There's a lot of work out in the big wide world, and since I started freelancing full time, I've taken a step back and tried to take a more strategic look at what work I apply for and what work I accept.
When I first started full time, there was a powerful urge to accept every offer that crossed my desk because, you know, ELECTRIC, INTERNET, MORTGAGE, GAS, FOOD, AHHH!!! But the more research I did and the more offers I considered, the more I realized that I didn't have to worry about ELECTRIC, INTERNET, MORTGAGE, GAS, FOOD as much as I had to be careful not to screw myself over. Because then, guess what? LAWYER FEES, FINES, JAIL!!!
So here are few things I have learned, coming out of the full-time freelancing gate like a cat out of the bathtub.
One of my favourite things about being a freelance writer is that I get to decide what I work on and when, provided of course that I meet my deadlines. This means that I can go lie in the hammock in the middle of the afternoon, or go visit my grandmother if I get a hankering, and finish my work late at night or early in the morning.
That said, it always confuses me when people are looking for low-cost freelancers who will commit a lot of hours under a rigid schedule for a long time. It makes sense for a three week contract job, or even a three month contract job. But for years of labor? I might as well be a full time employee of the company... minus the benefits.
Let me give you an example. I was offered a job to do academic copy editing. One of the value adds the company offered their clients was 24-hour turnaround, so they wanted editors that could turn things around quickly. So far so good. However, they wanted a time commitment from the freelancer of a minimum of 8 projects a week (these projects could take anywhere from 2 - 5 hours to complete), each of which had a day-of deadline and only paid $15/hour (it was per project, but this was their estimated hourly rate).
So, if you took 8 five-hour projects, you would already be working 40 hours that week, not counting any other projects you might have going on, and not leaving any flexibility for fitting in things like going to the gym or picking up kids.
I had another company that wanted me to work 35 hours a week for 2 - 3 years (or more). 35 hours a week isn't quite full time, but doesn't leave enough hours to really expand your business and work for a variety of clients. Even if you worked 60 hours every week for 2 - 3 years, you wouldn't be able to have very many clients. I told the company that I would be willing to do 35 hours a week for a few months, but then I would want more flexibility to fulfill the terms of my other contracts, but they said no. No flexibility allowed.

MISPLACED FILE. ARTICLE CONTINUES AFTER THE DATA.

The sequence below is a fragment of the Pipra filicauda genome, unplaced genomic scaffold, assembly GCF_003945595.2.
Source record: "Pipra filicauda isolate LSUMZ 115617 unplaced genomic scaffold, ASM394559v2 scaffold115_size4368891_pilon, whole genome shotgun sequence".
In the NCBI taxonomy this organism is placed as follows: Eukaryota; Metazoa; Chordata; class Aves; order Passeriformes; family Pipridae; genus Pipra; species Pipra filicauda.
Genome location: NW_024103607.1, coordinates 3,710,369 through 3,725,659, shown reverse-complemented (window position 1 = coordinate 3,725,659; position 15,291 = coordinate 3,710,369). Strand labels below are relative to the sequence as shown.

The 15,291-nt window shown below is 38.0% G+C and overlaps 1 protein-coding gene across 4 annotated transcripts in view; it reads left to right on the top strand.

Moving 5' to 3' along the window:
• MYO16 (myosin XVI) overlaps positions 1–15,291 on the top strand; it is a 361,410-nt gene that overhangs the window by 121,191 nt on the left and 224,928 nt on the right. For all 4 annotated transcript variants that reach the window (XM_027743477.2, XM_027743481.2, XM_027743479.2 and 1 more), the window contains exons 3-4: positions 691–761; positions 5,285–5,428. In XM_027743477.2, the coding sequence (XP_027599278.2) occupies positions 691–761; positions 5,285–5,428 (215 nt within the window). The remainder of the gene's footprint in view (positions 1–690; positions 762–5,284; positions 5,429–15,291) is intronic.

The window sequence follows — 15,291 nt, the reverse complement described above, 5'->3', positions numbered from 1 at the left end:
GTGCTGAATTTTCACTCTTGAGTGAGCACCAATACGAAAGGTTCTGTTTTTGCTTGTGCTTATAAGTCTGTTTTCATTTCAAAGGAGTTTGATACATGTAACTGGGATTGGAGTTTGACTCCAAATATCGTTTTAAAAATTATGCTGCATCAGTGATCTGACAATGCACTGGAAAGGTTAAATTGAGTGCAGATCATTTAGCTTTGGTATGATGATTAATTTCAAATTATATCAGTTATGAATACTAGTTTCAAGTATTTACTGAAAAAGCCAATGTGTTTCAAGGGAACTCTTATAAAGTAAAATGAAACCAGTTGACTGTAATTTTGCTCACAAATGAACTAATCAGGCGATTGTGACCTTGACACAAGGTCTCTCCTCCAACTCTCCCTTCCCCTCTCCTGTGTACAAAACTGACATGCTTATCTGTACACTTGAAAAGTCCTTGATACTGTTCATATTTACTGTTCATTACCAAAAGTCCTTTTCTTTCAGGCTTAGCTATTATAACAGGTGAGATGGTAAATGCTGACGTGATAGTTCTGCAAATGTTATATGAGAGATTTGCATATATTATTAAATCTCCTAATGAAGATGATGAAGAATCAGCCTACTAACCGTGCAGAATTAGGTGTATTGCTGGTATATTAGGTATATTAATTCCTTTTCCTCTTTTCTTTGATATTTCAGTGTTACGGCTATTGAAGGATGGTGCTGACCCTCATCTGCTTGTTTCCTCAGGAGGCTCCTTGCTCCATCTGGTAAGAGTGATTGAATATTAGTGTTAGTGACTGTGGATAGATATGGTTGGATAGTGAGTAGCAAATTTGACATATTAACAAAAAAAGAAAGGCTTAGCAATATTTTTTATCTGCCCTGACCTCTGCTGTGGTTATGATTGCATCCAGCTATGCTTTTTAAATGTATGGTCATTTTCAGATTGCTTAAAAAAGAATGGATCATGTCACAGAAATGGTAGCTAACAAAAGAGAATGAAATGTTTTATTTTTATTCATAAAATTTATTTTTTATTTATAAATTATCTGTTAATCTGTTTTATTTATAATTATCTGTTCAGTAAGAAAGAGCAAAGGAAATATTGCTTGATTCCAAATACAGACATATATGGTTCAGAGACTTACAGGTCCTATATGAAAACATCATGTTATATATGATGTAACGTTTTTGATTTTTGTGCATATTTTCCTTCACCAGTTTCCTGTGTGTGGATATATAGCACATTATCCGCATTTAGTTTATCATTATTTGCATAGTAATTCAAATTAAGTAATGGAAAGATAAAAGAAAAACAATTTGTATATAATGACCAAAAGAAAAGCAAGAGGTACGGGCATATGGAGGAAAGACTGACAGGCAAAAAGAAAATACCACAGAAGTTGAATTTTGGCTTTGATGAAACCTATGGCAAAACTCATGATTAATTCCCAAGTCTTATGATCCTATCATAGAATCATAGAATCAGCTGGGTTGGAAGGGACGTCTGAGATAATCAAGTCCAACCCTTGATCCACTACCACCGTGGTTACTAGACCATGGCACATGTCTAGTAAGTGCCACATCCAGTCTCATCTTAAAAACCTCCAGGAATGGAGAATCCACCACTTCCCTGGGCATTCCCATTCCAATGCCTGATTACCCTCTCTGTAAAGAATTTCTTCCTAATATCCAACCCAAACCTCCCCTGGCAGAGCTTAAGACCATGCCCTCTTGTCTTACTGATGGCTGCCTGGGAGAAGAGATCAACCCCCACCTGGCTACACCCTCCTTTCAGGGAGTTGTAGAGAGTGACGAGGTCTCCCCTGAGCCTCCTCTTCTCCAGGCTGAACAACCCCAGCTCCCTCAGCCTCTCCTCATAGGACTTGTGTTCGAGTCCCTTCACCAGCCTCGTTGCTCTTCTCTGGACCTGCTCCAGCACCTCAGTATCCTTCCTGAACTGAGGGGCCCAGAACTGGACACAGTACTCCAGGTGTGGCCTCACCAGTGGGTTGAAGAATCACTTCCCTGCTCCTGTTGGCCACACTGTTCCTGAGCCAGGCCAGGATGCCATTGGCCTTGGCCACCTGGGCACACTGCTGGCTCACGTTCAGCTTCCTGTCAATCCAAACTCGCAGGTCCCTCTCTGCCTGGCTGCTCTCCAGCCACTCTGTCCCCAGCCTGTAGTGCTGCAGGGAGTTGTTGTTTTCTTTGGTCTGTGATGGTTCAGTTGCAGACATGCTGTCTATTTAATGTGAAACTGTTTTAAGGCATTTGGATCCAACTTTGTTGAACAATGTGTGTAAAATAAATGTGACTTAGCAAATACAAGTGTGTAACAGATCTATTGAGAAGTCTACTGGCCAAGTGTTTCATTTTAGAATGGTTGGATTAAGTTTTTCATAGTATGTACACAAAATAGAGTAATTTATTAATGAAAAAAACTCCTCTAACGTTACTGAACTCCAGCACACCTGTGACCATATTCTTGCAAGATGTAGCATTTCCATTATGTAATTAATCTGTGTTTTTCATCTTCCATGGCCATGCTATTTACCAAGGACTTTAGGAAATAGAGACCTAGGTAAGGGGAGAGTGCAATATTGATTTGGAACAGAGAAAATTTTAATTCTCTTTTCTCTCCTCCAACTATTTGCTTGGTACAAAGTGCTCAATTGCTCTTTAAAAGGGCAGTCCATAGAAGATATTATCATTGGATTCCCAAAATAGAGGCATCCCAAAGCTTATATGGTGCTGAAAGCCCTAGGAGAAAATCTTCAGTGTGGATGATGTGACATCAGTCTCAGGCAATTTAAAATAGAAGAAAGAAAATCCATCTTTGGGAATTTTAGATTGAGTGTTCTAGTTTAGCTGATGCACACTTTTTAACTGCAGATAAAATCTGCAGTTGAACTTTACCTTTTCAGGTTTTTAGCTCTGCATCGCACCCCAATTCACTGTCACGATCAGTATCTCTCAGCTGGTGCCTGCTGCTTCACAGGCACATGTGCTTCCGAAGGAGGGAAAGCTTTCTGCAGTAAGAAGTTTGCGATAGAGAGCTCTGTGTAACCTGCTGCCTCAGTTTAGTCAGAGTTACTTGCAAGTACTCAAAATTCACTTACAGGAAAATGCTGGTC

To me, taking this kind of high-hour, long-term (not to mention low-paid) work from an unknown entity is like putting all of your eggs in one basket (where you don't know if the basket is made of steel or twigs), especially if freelancing is your only source of income. If I had taken the 35 hour a week job, and then they fired me or suddenly had a drop in contract work, all I would have had left was the 10-hour per week job that I had taken on to fill in the gap. Whereas, if I took 5 ten-hour a week jobs and lost one, I would still have 4 other jobs left to help pay the bills.
Non-competes are good when they protect both the freelancer and the company. However, they catch people up all the time, and while I'm no lawyer, I'm extremely picky about what ones I'm willing to sign. I'm happy to agree to not recruit a company's staff to work for me. I'm happy to agree to not work for a direct competitor. But there are plenty of other things a company can stick in a non-compete that are ridiculous/potentially conflicting and can get you screwed without you even realizing what's happening.